In 1980, Ronald Reagan asked this question during the debate with Jimmy Carter, a rhetorical flourish Reagan developed with Dick Wirthlin (who authored the op-ed linked to in the title to this post) and David Gergen (before he drank the Clinton Kool-Aid). In his editorial piece for the NY Times, Wirthlin worries about this question and its potential answer for Pres. Bush. And the reason is simple: even though the country is objectively better off now than it was four years ago, the feeling among many voters is that it is not. As anyone who has ever held a job knows, perception is more important than reality in this regard.
But reality has a way of intruding into daily life. Were the Clinton economies better than the ones under Bush? Comparing 1995-1999 to 2001-2002, yes; comparing them to 2003-2004 = not known. Comparing 1993-94 and 2000 to 2003-2004 = no. See here and go play with the NITA tables. Whether it was Clinton's policies or those of the Republican Congress in 1995-99 that helped the boom is an issue for another day. Both get credit for NAFTA, untaxed Internet sales and welfare reform -- the biggest aids to the economic boomlet. Did 9-11 have a devastating impact on the economy? Not on the economy as a whole because it was already in recession (which started in 2000 -- see the Bureau of Economic Analysis info linked earlier) and Bush's tax cuts and Greenspan's interest rate cuts created a soft landing.
And of course our holiday from history ended on 9-11. Clinton's non-action against terrorists left a mess for Bush, and the 9-11 attacks meant Bush had to clean it up. How does that affect the national psyche -- no longer secure within our borders, sending our troops to faraway lands to blow up mofos before they try to repeat 9-11s all over the world, wrangling with the perfidious French, pacifistic Germans and chickens't Spaniards? Having to lead the world with an historically ambivalent populace that has never wanted the foreign entanglements that the US has necessarily had to have is also a challenge because many voters want to take another holiday from history and do not realize that it is impossible.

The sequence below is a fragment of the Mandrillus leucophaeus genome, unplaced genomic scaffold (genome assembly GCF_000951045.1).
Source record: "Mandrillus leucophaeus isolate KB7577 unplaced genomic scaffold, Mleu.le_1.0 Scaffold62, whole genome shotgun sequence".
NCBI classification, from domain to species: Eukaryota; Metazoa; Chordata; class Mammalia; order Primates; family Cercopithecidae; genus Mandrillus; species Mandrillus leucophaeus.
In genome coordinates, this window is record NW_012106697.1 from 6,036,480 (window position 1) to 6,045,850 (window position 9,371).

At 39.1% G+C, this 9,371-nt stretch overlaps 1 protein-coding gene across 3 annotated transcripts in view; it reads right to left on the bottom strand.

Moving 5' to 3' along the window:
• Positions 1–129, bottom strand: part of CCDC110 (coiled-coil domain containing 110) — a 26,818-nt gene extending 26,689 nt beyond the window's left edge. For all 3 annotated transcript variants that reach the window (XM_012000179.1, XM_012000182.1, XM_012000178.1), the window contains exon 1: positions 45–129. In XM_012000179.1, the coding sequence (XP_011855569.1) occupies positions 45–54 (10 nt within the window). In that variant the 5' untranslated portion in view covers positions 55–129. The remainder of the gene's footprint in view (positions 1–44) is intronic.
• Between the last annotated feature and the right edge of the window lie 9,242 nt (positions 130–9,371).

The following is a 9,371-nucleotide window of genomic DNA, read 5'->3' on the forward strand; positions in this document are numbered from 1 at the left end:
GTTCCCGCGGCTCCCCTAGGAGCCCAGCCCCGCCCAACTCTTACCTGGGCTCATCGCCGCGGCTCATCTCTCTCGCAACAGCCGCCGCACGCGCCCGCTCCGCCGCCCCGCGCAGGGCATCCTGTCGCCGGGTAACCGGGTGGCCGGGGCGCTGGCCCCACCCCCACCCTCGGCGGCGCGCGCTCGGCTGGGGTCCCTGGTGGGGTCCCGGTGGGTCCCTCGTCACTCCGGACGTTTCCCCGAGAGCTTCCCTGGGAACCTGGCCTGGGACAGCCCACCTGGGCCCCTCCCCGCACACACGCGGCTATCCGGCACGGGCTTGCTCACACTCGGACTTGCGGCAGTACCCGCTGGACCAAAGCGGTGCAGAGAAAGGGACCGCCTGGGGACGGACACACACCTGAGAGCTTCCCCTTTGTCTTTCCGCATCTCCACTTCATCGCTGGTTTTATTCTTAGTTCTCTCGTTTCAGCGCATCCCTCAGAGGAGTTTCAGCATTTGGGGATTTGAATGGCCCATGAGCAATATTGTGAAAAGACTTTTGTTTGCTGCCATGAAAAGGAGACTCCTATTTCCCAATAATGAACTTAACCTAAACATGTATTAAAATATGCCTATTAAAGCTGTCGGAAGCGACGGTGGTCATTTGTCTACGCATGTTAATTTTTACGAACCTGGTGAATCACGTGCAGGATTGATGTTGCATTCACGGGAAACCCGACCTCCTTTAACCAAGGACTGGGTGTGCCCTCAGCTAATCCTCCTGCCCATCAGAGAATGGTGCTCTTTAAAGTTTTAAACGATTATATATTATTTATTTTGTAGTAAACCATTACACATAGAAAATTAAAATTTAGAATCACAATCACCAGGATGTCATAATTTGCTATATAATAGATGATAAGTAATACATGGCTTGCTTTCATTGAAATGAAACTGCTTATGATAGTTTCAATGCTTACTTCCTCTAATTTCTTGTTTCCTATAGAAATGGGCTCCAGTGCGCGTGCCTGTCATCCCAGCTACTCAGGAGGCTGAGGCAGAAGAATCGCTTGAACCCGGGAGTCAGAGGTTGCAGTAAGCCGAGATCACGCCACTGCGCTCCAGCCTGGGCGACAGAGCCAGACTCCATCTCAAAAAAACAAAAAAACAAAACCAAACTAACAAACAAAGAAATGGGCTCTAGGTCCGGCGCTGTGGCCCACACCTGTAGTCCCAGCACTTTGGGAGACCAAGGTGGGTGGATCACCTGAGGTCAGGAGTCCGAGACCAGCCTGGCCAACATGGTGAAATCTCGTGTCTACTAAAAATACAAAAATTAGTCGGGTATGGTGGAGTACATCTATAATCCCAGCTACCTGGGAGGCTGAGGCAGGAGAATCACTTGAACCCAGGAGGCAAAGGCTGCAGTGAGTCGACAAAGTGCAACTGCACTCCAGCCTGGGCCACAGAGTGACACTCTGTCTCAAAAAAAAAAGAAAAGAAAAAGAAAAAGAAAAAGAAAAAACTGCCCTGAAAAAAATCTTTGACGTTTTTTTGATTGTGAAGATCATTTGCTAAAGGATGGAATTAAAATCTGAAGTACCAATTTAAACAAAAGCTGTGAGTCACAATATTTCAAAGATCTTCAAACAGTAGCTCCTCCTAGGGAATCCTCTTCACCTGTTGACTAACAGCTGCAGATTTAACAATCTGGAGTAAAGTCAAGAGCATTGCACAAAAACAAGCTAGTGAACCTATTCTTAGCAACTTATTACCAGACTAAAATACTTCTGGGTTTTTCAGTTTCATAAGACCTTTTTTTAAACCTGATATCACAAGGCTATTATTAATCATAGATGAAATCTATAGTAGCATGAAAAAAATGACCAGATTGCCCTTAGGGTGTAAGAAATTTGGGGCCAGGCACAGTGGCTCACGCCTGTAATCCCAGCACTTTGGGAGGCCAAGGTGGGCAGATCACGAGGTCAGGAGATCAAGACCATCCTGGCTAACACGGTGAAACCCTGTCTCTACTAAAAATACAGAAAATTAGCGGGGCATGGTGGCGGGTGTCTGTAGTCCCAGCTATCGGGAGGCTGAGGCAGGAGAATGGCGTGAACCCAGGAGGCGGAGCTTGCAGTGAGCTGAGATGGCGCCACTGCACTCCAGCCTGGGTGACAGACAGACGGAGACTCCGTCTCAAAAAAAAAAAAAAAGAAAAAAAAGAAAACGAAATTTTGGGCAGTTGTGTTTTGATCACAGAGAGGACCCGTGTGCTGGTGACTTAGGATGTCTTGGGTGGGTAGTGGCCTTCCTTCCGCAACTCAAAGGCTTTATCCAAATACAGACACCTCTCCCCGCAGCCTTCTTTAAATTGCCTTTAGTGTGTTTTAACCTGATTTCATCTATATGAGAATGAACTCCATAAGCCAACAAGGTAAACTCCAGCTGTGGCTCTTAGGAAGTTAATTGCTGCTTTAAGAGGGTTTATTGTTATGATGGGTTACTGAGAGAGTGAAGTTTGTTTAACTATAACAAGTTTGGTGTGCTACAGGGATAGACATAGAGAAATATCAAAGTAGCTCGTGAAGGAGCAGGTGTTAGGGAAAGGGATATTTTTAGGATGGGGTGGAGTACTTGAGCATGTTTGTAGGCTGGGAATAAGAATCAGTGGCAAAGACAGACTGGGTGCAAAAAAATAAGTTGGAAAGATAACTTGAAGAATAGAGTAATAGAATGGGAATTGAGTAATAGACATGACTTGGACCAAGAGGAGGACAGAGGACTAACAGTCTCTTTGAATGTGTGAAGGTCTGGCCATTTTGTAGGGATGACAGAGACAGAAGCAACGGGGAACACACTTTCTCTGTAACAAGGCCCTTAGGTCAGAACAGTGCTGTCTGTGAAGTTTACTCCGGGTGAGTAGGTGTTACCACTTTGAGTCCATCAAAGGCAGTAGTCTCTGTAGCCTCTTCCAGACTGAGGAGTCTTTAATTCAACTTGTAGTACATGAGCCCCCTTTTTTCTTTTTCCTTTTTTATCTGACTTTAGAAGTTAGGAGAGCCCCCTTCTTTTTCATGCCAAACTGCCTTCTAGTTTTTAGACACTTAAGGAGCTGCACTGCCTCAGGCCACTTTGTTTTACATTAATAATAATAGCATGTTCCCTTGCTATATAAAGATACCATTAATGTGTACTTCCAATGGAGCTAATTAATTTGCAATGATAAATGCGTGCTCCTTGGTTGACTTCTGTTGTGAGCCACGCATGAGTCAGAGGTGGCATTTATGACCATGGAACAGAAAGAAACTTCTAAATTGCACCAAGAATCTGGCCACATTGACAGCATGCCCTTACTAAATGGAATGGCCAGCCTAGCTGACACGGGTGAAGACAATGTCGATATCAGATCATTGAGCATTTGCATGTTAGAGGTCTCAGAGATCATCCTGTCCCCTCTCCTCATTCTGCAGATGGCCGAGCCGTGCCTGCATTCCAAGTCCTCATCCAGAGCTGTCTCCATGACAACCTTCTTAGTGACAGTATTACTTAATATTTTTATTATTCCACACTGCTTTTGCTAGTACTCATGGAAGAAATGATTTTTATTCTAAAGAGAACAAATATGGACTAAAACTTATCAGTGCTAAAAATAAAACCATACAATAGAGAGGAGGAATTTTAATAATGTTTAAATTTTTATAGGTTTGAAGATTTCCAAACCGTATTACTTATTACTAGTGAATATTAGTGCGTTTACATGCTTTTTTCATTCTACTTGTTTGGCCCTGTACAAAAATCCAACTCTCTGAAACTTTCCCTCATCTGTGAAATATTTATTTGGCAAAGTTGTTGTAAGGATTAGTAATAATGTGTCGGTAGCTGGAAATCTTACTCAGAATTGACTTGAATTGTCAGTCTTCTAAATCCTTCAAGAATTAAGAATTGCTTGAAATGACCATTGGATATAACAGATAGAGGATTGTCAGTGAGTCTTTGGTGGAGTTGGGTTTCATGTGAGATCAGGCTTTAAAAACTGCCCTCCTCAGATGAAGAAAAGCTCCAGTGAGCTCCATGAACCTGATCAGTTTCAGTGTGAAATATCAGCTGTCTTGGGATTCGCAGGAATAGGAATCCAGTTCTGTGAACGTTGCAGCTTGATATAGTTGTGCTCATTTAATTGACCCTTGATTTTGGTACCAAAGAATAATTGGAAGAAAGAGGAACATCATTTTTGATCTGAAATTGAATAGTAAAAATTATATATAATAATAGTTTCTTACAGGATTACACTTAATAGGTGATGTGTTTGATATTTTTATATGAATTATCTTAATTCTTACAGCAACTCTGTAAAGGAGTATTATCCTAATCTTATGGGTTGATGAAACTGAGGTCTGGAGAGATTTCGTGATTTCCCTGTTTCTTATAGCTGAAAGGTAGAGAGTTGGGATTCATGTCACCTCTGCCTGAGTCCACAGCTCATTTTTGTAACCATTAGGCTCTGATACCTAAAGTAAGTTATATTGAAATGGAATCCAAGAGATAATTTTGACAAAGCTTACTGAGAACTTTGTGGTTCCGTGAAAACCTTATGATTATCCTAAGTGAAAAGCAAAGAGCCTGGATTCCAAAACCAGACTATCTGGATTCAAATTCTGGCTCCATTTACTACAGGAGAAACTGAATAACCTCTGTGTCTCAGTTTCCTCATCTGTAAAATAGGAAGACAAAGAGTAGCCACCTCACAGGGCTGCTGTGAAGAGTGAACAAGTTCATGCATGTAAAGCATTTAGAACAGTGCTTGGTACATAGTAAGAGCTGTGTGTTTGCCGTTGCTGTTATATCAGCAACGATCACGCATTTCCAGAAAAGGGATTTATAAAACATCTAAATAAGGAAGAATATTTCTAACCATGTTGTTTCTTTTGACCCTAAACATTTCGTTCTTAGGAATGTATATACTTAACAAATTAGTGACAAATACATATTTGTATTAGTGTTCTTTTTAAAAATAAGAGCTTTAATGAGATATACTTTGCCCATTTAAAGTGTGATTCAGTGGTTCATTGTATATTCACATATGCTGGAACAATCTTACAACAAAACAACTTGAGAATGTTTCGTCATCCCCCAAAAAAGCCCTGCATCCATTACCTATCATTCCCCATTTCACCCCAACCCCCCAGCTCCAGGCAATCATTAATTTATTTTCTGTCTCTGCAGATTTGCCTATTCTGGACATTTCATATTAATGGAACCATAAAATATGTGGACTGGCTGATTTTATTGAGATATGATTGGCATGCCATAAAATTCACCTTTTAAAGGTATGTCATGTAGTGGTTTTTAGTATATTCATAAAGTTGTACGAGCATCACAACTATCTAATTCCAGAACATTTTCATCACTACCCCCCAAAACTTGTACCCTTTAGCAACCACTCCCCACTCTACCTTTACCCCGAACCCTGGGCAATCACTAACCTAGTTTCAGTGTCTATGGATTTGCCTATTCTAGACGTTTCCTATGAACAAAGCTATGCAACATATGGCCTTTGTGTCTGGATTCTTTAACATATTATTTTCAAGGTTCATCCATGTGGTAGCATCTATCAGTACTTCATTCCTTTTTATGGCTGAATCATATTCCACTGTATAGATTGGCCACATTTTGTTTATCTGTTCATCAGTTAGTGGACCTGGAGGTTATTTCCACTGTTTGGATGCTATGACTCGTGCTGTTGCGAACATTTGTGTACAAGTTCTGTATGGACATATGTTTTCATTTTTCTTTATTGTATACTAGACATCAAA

Thus, the rhetorical flourish of "are you better off now . . ." is just simplistic nonsense. The real question is whether Bush lived up to his promise from the 2000 Republican Convention: "They've had their chance, they have not led; we will." The answer is undoubtedly yes.
That is the first part of the equation of whom to vote for. The second part is whether the competition is a viable alternative. The answer this year is a clear no. John Kerry cannot even get his story straight on the one experience that is so "seared -- seared" into his memory it turned his life around and made him want to become a politician. As Paul at Wizbang shows, there are at least 6 versions of the Xmas in Cambodia story and 5 came from one press release by the Kerry campaign. None of those are corroborated by anyone who served with Kerry.
Moreover Kerry's campaign claimed he served as the Vice-Chairman of the Senate Intelligence Committee. It's true that a multiply decorated Vietnam vet named Kerrey held that post, but it was BOB KerrEy -- former Nebraska Senator, not John Kerry. This is the type of resume-padding falsehood that, when discovered, caused George O'Leary to step down as head coach at Notre Dame. President of the US is a far more important post than UND football coach, yet you'd be hard-pressed to find mainstream media news on the Kerry camp's exaggeration. Note also that Bush's claim that Kerry was absent from 76% of the public Senate Intel Committee meetings -- a claim that Kerry contested, and which held up under scrutiny by Factcheck.org, a non-partisan group that watches what politicians say more than the pols do.
Kerry is not a serious alternative, nor a credible one as Reagan and Clinton both were when they defeated incumbents. It really is as simple as that.
Update: corrected to note that Kerry's campaign stated he was the Vice-Chairman of the Senate Intel Committee, not Kerry himself.
Hat-tip: Outside the Beltway for the NYT article; also submitted to the Traffic Jam.